Both sides must have their say

IT'S GOOD to be back atSowetan - albeit in the new guise of Public Editor.

IT'S GOOD to be back atSowetan - albeit in the new guise of Public Editor.

The past few weeks have given me an opportunity to peep into the lives of people from a different vantage point.

Strangely, this insight comes from people's misunderstanding of what this office is all about.

A pleasant surprise was getting the nicest letter ever from a lawyer representing someone who had been rubbed up the wrong way because of how they appeared in the newspaper.

It pertained to a report in Sowetan of Friday July 3 about Internet cafés on Rockey Street in Yeoville, Johannesburg. The cafés were found to be dens of forgery; where one could buy fraudulent identity documents, bank statements and pay slips the same way a child buys sweets from a spaza shop.

Lawyer Lawley Shein claimed his clients, Toure Taliba and Hady Sow, the owners of Rocky Print, one of the shops, were neither party to nor aware of any illegal activities at their shop. All that he wanted was for his clients to state their side of the story. That's it - no threats to sue, no ultimatums.

True, the owners were not given the opportunity to respond to the damaging exposé. After I intervened, Sowetan published a grovelling article on July 16, giving the owners of Rocky Print a chance to state their case. Fair enough.

This is journalism 101 stuff. That there are two sides to a story - sometimes even more.

But there are sometimes legitimate reasons for breaching this sacrosanct rule. The South African Press Code of Conduct states: "A publication should usually seek the views of the subject of serious critical reportage in advance of publication; provided that this need not be done where the publication has reasonable grounds for believing that by doing so it would be prevented from publishing the report or where evidence might be destroyed or witnesses intimidated."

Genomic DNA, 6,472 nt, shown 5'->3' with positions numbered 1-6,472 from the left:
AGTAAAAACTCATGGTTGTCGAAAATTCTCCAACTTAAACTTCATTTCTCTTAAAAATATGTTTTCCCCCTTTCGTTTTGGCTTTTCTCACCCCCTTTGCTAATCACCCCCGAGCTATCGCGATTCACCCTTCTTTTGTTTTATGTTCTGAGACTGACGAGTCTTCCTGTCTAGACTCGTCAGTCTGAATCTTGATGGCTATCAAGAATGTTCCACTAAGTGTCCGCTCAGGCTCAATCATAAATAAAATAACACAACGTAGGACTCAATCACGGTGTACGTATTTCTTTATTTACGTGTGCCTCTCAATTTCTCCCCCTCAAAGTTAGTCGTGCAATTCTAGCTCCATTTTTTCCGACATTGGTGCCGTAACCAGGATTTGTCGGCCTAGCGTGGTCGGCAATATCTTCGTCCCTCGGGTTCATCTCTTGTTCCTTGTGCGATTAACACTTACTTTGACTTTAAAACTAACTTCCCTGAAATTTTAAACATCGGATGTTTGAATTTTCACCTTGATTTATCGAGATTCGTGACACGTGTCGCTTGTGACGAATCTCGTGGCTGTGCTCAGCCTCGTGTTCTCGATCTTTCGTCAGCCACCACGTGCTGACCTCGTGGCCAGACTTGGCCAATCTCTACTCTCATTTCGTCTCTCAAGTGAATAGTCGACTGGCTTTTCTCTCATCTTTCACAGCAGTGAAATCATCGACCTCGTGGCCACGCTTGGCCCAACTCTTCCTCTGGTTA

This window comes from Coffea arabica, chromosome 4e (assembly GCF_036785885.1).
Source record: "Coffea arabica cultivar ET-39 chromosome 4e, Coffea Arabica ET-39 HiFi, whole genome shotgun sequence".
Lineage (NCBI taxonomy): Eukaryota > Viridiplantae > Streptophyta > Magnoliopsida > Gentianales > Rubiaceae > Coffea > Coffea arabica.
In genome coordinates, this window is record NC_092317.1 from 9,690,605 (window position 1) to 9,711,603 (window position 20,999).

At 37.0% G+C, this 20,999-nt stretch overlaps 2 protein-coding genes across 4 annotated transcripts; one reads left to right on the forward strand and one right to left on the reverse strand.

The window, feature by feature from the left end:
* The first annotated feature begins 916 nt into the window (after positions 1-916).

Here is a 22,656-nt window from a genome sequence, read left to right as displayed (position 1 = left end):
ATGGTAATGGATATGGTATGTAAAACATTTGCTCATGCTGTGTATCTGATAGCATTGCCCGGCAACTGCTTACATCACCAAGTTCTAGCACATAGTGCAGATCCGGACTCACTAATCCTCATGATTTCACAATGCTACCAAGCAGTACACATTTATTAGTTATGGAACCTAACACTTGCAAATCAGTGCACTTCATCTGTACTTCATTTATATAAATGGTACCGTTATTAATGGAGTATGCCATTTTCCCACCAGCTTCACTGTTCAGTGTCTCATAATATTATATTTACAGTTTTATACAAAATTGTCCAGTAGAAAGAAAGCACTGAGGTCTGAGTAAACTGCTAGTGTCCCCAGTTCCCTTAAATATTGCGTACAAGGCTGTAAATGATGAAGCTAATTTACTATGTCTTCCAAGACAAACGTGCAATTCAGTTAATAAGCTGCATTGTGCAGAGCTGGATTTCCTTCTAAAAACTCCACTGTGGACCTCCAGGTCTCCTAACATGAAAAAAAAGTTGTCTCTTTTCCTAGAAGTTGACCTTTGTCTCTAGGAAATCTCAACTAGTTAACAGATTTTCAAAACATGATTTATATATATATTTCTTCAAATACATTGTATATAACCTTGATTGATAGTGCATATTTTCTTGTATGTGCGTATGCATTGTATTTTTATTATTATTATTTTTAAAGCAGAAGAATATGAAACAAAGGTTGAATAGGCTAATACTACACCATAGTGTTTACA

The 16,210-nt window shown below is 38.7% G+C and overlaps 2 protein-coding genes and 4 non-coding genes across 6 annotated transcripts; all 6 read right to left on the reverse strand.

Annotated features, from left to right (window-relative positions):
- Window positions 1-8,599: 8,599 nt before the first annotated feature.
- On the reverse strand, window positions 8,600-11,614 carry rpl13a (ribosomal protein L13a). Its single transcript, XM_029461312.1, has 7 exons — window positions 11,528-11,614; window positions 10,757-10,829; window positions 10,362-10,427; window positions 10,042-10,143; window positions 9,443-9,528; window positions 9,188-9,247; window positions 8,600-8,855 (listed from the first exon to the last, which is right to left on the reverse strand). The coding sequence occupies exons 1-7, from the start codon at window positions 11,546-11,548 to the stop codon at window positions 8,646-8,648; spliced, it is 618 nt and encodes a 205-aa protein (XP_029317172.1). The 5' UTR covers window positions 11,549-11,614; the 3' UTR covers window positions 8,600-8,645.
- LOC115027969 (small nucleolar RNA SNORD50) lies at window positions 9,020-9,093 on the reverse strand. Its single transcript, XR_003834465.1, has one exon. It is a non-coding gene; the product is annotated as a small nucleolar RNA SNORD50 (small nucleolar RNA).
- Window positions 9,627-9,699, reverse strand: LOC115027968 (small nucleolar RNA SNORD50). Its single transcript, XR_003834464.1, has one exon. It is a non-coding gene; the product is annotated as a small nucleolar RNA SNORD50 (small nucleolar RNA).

Why then did Sowetan feel obliged to run the grovelling article about the shop that read like a press release from the café's publicity department?

My take on it is that it would have been enough for the newspaper to simply state, for the record, that the owners of the shop say they and their staff are not party to any criminal activity at their shop; that they give total privacy to their customers and are not aware of what customers use their printers for.

Instead, Sowetan opted for a trick often used by newspapers when they want to correct mistakes without admitting having erred in the first place or to avoid apologising.

The "row-back", as some in the industry call it, is a follow-up article in which the newspaper repackages the story as if it was new. It is a win-win solution in which all are supposed to emerge unscathed: the subject says what he or she wants; the newspaper "wins" in that it avoids the embarrassment of having gotten things wrong.

But the tool, which I admit having used in the past, can be abused and the victory it wins the newspaper is somewhat pyrrhic.

Although intended to protect the image of the newspaper, it can harm integrity. Readers who learn how horrible someone is one day, are left wondering how the same guy comes out smelling of roses the next day or week.

Such readers rightly feel short-changed.